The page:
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May Chin – Meet the Mentor

May has historically held ownership and strategic decision making over the go-to-market plans of multimillion-user consumer products, apps and platforms across SEA. Almost 100% of her career has been
By in Guides

Why did you decide to become a mentor?
As a woman who has been working in the tech industry for the past 5 - 6 years, I know firsthand how difficult it can be to break into the tech world and gain credibility as an expert in that space.

Systemic change takes time and is somewhat outside of any one individual’s control, so instead of simply complaining about this problem, I decided to take it upon myself to do what I can as a person to address it from the bottom-up.

This has then taken the form of my mentoring, advocation, and guidance of other young female professionals who have an interest in a tech career, but need a helping hand in getting started. At any given time, I am actively guiding 5 - 7 young women through bespoke mentoring plans that are acutely tailored to their specific career aspirations & current identified gaps.

I see this as me paying it forward for all the people who have helped me traverse these challenges in the past, and to do my part for the community in reducing the barrier to entry for other young women in the field.

How did you get your career start?
I fell into the Product space purely by accident - I was actually a performance marketer by trade at the beginning.

My transition into tech was really the culmination of several key mentors over the course of my career, ranging from founders of the startups I worked for who took an interest in my potential, to peers that shared the same aspirations and worldviews as I did.

It was through these people who took a chance on me that I was able to hone my skills and perspectives, resulting in me taking on a large project of building several innovative products from scratch at one of my previous roles. This was the beginning of it all, and I’ve never looked back.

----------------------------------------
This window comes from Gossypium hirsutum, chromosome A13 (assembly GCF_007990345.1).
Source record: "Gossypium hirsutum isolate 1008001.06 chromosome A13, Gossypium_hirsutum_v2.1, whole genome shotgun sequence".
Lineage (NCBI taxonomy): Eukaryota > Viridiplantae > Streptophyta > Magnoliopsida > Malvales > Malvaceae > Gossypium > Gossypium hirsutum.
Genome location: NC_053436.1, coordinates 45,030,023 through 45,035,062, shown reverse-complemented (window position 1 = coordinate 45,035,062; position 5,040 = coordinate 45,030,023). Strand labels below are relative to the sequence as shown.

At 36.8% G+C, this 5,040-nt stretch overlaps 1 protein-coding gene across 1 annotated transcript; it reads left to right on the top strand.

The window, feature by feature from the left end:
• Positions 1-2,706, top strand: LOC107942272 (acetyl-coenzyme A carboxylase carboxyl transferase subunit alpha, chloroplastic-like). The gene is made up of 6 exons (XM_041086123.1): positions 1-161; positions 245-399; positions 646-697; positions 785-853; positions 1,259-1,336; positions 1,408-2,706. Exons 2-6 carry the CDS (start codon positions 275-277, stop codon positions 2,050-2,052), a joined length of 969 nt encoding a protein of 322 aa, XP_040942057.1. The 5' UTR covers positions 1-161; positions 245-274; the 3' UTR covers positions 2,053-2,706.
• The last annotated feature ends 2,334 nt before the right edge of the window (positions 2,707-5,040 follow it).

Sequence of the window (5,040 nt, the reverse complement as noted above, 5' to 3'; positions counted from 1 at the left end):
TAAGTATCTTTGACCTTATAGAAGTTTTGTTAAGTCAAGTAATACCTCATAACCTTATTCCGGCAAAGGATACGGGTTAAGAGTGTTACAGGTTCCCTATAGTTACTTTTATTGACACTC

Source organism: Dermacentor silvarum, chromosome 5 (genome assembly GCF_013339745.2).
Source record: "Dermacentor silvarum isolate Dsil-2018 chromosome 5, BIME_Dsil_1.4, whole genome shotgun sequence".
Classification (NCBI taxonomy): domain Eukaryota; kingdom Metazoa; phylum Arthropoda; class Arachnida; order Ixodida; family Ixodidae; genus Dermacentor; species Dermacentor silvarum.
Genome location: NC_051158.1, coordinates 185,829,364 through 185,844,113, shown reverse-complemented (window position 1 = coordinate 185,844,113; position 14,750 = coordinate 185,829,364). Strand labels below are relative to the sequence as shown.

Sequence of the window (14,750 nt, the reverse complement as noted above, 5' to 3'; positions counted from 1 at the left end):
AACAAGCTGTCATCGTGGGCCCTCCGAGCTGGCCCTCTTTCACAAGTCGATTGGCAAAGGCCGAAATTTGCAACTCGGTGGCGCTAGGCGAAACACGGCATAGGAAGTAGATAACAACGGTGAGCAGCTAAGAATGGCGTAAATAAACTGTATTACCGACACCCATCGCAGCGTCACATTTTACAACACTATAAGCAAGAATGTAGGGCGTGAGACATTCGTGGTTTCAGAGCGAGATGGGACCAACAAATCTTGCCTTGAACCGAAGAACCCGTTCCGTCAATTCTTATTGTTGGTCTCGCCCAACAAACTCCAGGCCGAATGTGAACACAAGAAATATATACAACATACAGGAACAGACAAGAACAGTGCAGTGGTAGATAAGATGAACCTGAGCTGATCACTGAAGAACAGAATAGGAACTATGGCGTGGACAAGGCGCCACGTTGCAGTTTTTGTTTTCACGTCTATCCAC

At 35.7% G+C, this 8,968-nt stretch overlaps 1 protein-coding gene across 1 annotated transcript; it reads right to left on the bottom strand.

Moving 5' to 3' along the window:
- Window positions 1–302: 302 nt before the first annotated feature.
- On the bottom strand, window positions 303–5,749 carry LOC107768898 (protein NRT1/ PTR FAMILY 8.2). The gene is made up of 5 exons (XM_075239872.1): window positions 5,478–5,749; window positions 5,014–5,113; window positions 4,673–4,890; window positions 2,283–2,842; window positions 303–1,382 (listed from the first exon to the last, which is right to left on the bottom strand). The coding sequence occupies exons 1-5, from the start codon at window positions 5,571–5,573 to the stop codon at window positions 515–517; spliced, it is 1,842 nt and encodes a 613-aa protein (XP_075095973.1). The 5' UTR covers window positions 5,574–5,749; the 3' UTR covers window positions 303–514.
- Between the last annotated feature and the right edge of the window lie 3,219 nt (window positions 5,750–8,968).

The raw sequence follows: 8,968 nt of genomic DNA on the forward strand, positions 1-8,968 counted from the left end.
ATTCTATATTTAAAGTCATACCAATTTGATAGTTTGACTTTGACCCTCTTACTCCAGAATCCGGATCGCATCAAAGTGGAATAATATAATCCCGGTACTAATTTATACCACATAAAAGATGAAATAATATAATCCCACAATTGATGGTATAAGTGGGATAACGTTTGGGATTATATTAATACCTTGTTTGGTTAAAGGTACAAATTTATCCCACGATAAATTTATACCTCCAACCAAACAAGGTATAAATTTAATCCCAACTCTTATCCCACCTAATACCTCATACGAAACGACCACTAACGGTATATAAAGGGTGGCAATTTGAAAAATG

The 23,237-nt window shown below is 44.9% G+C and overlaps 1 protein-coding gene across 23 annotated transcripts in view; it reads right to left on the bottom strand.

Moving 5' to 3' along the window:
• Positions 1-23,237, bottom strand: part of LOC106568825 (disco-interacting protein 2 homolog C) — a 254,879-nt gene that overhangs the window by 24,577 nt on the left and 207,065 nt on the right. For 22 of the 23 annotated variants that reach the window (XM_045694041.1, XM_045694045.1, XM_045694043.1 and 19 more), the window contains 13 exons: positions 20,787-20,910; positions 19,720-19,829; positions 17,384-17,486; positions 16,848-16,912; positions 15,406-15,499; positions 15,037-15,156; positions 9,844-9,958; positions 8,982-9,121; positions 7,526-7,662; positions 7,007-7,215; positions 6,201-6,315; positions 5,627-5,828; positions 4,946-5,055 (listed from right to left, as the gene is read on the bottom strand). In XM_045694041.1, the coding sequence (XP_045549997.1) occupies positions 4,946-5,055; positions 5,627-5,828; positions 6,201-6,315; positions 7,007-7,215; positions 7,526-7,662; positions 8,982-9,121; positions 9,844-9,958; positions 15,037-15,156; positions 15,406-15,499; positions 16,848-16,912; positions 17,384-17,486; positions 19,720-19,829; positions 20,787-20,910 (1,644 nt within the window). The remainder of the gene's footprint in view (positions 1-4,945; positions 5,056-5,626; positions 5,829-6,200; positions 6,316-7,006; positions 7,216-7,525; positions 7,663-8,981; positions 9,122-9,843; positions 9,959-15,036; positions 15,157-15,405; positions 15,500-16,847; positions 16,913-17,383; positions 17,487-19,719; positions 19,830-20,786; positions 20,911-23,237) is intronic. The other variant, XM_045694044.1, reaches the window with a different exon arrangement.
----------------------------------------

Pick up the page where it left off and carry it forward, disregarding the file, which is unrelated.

How do you usually set up mentorships?
My mentorships do not take on any specific form as they are highly tailored to the individual I am collaborating with them on. They can be more free form for mentees who desire something more of a sounding board or sparring partner, or they can be very structured with a concrete learning plan for those who want to up-skill in highly specific areas across a defined timeline.

A constant commonality though with every mentee is the goal-oriented angle. Every single mentee of mine has a clear goal defined which we then work towards as our “definition of done” or measure of success of the mentorship. How we get there though, depends on the mentee and their preferred way of evolution.

What’s been your favourite mentorship story so far? (optional)
A couple of years ago, I reached out pro-bono to a leading social enterprise in my home country as their business model highly resonated with me. as I believe that what they do is the perfect combination of business viability and social enterprise.

In a nutshell, they are an eCommerce company which only contracts the unemployed, homeless or disenfranchised as merchandise creators. They then pay back their revenue to their staff through an attractive revenue share structure.

It was a highly satisfying experience for me to offer my advise and consultation pro-bono to this company’s founders, and to see my funnel optimisation techniques being actively applied. I have since unfortunately had to pause this endeavour due to time constraints, but am very happy to say that many of my suggested proposals are still being adopted and even improved upon in wide ranging ways. This was a clear indicator to me that I had successfully “taught a man to fish”, and my services were no longer needed which I believe is ultimately what every mentor should strive for!

What are you getting out of being a mentor?
The pure satisfaction of seeing people progress along their paths and to achieve their goals in real ways.

I feel that a lot of mentees are intimidated by their own ambition - they do not believe that their visions are realistic and that they do not have it in them to achieve their dreams. It makes me immensely happy to see my mentees discard these limiting beliefs gradually over the course of my mentorship, and to learn how to step into their own power and ultimately not even need me anymore, or even to hopefully surpass me!

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